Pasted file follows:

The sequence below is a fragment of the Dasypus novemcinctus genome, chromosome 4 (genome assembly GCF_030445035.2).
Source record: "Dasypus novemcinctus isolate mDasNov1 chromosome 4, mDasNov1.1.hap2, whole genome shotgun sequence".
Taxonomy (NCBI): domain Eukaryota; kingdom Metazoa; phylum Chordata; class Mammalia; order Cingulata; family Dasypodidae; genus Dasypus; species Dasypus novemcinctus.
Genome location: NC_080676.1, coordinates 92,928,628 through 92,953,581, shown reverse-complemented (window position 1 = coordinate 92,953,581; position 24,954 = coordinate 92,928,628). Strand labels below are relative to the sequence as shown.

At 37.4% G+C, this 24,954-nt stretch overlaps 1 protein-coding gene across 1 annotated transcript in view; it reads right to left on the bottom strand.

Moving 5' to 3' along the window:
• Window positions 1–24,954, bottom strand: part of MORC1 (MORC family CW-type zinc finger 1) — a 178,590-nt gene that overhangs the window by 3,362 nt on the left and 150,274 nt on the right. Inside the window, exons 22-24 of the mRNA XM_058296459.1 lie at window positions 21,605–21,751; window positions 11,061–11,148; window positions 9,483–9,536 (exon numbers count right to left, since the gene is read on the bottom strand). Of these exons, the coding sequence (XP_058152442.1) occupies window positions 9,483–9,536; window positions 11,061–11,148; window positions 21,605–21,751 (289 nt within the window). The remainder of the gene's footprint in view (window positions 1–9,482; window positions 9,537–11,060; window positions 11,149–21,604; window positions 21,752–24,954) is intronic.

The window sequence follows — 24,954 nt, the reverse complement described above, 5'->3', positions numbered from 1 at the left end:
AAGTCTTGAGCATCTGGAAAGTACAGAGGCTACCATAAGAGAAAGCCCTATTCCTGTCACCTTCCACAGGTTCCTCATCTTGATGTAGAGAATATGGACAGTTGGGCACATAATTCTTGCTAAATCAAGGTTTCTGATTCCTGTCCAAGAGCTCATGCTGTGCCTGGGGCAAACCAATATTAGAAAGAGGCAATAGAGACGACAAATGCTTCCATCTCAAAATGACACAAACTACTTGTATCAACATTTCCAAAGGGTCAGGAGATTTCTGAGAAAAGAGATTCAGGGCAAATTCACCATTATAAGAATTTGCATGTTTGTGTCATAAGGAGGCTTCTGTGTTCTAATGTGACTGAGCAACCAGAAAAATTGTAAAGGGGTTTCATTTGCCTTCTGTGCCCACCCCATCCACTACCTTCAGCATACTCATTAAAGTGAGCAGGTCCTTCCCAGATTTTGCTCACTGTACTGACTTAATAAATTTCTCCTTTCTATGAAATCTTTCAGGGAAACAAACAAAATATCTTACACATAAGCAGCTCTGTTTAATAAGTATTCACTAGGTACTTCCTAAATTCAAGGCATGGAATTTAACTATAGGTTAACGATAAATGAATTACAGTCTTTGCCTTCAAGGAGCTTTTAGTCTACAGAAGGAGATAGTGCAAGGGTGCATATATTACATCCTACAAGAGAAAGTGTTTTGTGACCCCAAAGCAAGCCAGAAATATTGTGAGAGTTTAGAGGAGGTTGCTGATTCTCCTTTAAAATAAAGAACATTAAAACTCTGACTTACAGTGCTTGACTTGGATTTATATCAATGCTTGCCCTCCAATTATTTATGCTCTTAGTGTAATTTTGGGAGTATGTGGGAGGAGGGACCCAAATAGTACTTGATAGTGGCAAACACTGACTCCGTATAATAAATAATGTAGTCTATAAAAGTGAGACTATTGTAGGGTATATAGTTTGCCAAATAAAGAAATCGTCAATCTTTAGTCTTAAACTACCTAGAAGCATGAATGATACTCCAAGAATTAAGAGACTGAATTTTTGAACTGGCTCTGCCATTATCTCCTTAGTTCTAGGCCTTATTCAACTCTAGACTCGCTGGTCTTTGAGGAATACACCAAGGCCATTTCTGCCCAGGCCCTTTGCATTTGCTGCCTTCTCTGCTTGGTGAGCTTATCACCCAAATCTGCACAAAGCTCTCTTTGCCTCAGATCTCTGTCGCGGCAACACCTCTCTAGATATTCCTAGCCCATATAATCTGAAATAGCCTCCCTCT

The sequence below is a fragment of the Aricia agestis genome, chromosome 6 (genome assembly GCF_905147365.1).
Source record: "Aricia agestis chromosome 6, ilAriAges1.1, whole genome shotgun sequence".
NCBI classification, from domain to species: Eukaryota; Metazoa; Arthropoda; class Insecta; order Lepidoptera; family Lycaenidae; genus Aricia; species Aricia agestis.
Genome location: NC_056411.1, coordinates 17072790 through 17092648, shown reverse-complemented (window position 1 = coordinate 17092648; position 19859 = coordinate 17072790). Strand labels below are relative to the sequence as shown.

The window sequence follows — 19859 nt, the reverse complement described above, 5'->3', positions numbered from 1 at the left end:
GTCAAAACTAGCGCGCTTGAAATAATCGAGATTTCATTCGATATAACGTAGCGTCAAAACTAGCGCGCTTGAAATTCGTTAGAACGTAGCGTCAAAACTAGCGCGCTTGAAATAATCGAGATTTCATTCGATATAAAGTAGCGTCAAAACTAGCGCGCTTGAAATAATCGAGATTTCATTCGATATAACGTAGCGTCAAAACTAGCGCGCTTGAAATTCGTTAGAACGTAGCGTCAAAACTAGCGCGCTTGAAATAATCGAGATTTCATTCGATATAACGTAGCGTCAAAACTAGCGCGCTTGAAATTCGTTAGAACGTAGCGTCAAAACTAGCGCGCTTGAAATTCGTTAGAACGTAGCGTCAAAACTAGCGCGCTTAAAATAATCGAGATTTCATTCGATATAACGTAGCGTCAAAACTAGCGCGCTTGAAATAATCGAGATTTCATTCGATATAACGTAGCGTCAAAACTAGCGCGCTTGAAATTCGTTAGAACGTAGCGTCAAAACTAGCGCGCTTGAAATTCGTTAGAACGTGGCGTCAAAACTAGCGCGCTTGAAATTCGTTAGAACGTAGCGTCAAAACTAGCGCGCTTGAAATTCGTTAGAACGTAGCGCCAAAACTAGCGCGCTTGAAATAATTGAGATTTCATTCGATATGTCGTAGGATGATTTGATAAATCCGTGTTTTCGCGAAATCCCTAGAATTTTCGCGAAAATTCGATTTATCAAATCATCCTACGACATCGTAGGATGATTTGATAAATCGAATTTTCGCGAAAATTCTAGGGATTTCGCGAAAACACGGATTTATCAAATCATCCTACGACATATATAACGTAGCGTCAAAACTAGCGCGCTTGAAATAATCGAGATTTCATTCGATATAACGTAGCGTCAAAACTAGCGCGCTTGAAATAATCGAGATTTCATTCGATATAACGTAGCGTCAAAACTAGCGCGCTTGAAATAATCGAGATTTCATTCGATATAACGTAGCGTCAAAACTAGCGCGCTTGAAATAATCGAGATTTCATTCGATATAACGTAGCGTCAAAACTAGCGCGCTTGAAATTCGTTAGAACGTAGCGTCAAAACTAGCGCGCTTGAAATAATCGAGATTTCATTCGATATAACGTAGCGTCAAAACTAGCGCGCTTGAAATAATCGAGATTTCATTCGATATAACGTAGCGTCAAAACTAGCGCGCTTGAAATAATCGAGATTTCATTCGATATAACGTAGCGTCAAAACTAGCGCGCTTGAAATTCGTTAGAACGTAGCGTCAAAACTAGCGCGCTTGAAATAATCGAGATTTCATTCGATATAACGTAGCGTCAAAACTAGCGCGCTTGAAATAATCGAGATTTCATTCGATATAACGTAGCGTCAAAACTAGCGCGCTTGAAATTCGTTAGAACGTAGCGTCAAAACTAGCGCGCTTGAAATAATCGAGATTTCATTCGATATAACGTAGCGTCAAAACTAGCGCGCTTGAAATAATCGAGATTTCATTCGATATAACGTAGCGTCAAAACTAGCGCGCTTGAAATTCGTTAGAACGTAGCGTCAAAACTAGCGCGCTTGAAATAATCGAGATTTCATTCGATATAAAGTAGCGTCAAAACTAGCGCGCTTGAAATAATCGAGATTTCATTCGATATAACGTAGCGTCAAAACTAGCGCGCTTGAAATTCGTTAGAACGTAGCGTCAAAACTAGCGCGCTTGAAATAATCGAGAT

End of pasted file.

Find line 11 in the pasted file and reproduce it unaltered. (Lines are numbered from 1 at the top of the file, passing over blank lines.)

Source record: "Aricia agestis chromosome 6, ilAriAges1.1, whole genome shotgun sequence".